Collection of the material
Cyst fluids and blood were collected prospectively and consecutively from patients diagnosed from March 2001 to September 2010 with suspicious cystic pelvic tumors Patients were included when they were admitted for an operation to the section for gynecologic oncology surgery of Sahlgrenska University hospital, Gothenburg, Sweden. According to our protocol, blood samples were taken after anesthesia but before surgery, and cyst fluids were collected after removal of the cysts from the abdomen. All samples were put directly in 4°C for 15–30 minutes, centrifuged, aliquoted into eppendorf tubes, and stored in −80°C within 30–60 minutes after collection. Samples used in this study had experienced one freeze-thaw cycle. Removed tumors were examined by an experienced pathologist for histology and grade and staged (I-IV) according to FIGO standards. The local ethical committee at the University of Gothenburg approved the study, and each patient gave her informed, written consent.
To obtain a homogenous group of samples in the iTRAQ MS analysis, only serous ovarian adenomas and adenocarcinomas, the most common form of epithelial ovarian cancers, were included from our ovarian cyst fluid biobank. A total of 15 cyst fluid samples were analyzed with iTRAQ (Table
1). The following verification and validation included cyst fluid and plasma samples (n = 136) from 68 patients, with mix of all common ovarian histologies. We included 32 patients with benign cysts and 36 patients with EOC (Table
3). Seven samples from the iTRAQ analysis were included in the verification set, two benign and five malignant samples. In the validation step, the cohort consisted of tumors of different histologies, and serous carcinoma represented 50% of the malignant samples.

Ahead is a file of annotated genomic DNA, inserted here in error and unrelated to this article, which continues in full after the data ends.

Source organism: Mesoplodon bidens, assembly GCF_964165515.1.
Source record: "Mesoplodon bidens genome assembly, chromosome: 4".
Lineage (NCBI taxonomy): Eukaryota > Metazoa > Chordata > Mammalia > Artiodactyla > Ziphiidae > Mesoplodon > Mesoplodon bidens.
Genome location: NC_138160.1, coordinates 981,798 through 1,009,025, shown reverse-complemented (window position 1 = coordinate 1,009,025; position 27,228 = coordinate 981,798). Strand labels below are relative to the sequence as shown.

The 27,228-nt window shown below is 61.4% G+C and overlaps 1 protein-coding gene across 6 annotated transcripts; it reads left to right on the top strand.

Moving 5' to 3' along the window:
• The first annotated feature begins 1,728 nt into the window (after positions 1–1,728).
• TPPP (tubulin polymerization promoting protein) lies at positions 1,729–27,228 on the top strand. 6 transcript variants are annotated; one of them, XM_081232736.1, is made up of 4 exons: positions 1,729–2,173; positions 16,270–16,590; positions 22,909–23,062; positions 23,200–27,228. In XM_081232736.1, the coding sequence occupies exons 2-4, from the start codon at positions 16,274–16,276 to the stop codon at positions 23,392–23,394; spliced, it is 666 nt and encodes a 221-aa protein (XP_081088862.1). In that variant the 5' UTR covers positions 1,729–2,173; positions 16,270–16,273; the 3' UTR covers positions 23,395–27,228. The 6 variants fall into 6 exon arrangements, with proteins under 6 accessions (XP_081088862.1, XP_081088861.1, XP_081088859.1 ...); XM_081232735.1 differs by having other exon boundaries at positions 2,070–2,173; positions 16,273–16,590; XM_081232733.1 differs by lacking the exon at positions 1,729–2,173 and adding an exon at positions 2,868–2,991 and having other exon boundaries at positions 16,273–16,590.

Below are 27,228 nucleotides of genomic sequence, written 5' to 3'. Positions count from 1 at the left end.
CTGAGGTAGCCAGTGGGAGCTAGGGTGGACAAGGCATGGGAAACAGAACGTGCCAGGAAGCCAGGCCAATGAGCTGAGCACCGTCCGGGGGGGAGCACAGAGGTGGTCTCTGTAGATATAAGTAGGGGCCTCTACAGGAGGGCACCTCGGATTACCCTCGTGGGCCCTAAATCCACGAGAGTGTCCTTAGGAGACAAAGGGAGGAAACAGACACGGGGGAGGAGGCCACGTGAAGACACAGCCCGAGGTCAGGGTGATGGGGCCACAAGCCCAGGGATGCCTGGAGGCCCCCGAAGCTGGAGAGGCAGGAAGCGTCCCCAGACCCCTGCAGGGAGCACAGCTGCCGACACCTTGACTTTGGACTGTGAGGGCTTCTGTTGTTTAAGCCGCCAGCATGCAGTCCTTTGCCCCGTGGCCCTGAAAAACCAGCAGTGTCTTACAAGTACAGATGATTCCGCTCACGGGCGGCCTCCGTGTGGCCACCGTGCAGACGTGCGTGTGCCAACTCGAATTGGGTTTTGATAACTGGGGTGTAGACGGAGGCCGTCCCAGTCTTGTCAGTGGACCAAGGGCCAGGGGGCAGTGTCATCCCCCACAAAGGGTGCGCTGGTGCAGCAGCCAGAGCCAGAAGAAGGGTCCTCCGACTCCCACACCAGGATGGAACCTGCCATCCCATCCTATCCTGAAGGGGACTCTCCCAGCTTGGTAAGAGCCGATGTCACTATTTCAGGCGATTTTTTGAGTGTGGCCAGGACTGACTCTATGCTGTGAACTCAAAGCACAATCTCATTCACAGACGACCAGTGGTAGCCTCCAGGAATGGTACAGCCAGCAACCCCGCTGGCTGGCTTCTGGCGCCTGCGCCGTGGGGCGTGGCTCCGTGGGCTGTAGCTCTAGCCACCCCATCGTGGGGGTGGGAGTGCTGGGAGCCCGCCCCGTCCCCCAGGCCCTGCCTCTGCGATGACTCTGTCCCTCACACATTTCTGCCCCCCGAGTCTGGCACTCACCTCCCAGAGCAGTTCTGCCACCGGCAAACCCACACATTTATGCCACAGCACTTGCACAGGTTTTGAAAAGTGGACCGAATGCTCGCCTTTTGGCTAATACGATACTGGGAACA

Sample preparation for MS analysis
Mass spectrometry analysis was performed at the Proteomic Core Facility at the University of Gothenburg. Our previous data showed that proteins, which are abundant in the blood, are even more abundant in cyst fluid
[18, 2]. Thus, beforehand removal of these proteins from the cyst fluid is required for the MS analysis to be able to detect potential tumor-specific biomarkers. In this study, we used a depletion method before MS and labeling by isobaric tag for relative and absolute quantitation (iTRAQ).
All 15 samples (50 μl each) were filtered using a 0.22 μm spin filter at 2000 rpm. The protein content was determined by Pierce BCA Protein Assay (Thermo Fisher Scientific, Rockford, IL, USA). Depletion of human albumin and IgG were performed (25 μl of each sample) using the Qproteome Albumin/IgG Depletion Kit (Qiagen, Valencia, CA, USA). The protein concentration was determined once more by Pierce BCA Protein Assay (Thermo Fisher Scientific).
100 μg of each sample was withdrawn and diluted to 200 μl. Non-protein impurities were removed by quantitative precipitation clean-up using ProteoExtract® Protein Precipitation (Calbiochem, San Diego, CA, USA). The pellets were dissolved in iTRAQ® Dissolution Buffer with the addition of 1 μl 2% SDS (iTRAQ®, Applied Biosystems, Foster City, CA, USA), and the samples were digested with trypsin (Promega, Madison, WI, USA), reduced, and alkylated. All the 15 samples included in the analysis were pooled together and used as a standard for the iTRAQ analysis in each run. Each four-plex set consisted of one pooled standard sample and three different patient samples labeled with the iTRAQ® reagent 114, 115, 116, and 117 respectively, following the manufacturer’s instructions (Applied Biosystems).